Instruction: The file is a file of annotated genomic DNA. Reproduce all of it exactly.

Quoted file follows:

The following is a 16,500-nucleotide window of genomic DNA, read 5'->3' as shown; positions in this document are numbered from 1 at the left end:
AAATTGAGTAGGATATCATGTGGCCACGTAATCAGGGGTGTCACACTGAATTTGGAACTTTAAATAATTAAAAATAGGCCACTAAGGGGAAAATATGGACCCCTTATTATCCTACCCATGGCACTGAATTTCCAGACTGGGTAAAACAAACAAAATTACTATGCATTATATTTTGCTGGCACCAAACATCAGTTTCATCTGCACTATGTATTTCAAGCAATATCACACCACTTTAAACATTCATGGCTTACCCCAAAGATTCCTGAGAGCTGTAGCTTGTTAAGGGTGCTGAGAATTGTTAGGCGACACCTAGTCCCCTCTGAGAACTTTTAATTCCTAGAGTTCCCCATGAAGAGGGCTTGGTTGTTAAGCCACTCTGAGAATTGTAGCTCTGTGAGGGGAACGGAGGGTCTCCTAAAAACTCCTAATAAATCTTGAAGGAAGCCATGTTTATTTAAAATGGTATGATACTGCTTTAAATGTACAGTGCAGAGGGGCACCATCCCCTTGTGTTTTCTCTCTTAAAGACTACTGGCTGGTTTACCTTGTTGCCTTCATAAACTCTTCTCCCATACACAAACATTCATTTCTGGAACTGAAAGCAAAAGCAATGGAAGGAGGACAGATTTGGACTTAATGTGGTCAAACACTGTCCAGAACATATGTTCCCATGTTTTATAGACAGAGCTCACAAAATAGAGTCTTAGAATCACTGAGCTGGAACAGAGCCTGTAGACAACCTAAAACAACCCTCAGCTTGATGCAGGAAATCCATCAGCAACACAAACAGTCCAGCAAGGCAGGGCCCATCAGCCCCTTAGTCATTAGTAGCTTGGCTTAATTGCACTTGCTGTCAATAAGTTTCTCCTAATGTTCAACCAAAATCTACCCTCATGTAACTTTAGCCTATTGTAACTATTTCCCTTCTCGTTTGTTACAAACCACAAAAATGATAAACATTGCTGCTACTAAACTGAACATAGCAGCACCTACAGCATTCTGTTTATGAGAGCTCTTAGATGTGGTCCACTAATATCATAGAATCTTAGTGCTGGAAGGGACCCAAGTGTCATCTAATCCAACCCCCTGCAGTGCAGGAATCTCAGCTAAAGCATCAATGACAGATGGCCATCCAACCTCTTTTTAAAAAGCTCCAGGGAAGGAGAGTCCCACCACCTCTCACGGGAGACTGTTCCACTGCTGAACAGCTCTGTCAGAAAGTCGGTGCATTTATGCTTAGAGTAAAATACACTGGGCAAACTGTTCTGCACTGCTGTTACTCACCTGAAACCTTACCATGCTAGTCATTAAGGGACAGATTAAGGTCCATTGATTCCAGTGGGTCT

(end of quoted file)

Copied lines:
The following is a 16,500-nucleotide window of genomic DNA, read 5'->3' as shown; positions in this document are numbered from 1 at the left end:
AAATTGAGTAGGATATCATGTGGCCACGTAATCAGGGGTGTCACACTGAATTTGGAACTTTAAATAATTAAAAATAGGCCACTAAGGGGAAAATATGGACCCCTTATTATCCTACCCATGGCACTGAATTTCCAGACTGGGTAAAACAAACAAAATTACTATGCATTATATTTTGCTGGCACCAAACATCAGTTTCATCTGCACTATGTATTTCAAGCAATATCACACCACTTTAAACATTCATGGCTTACCCCAAAGATTCCTGAGAGCTGTAGCTTGTTAAGGGTGCTGAGAATTGTTAGGCGACACCTAGTCCCCTCTGAGAACTTTTAATTCCTAGAGTTCCCCATGAAGAGGGCTTGGTTGTTAAGCCACTCTGAGAATTGTAGCTCTGTGAGGGGAACGGAGGGTCTCCTAAAAACTCCTAATAAATCTTGAAGGAAGCCATGTTTATTTAAAATGGTATGATACTGCTTTAAATGTACAGTGCAGAGGGGCACCATCCCCTTGTGTTTTCTCTCTTAAAGACTACTGGCTGGTTTACCTTGTTGCCTTCATAAACTCTTCTCCCATACACAAACATTCATTTCTGGAACTGAAAGCAAAAGCAATGGAAGGAGGACAGATTTGGACTTAATGTGGTCAAACACTGTCCAGAACATATGTTCCCATGTTTTATAGACAGAGCTCACAAAATAGAGTCTTAGAATCACTGAGCTGGAACAGAGCCTGTAGACAACCTAAAACAACCCTCAGCTTGATGCAGGAAATCCATCAGCAACACAAACAGTCCAGCAAGGCAGGGCCCATCAGCCCCTTAGTCATTAGTAGCTTGGCTTAATTGCACTTGCTGTCAATAAGTTTCTCCTAATGTTCAACCAAAATCTACCCTCATGTAACTTTAGCCTATTGTAACTATTTCCCTTCTCGTTTGTTACAAACCACAAAAATGATAAACATTGCTGCTACTAAACTGAACATAGCAGCACCTACAGCATTCTGTTTATGAGAGCTCTTAGATGTGGTCCACTAATATCATAGAATCTTAGTGCTGGAAGGGACCCAAGTGTCATCTAATCCAACCCCCTGCAGTGCAGGAATCTCAGCTAAAGCATCAATGACAGATGGCCATCCAACCTCTTTTTAAAAAGCTCCAGGGAAGGAGAGTCCCACCACCTCTCACGGGAGACTGTTCCACTGCTGAACAGCTCTGTCAGAAAGTCGGTGCATTTATGCTTAGAGTAAAATACACTGGGCAAACTGTTCTGCACTGCTGTTACTCACCTGAAACCTTACCATGCTAGTCATTAAGGGACAGATTAAGGTCCATTGATTCCAGTGGGTCT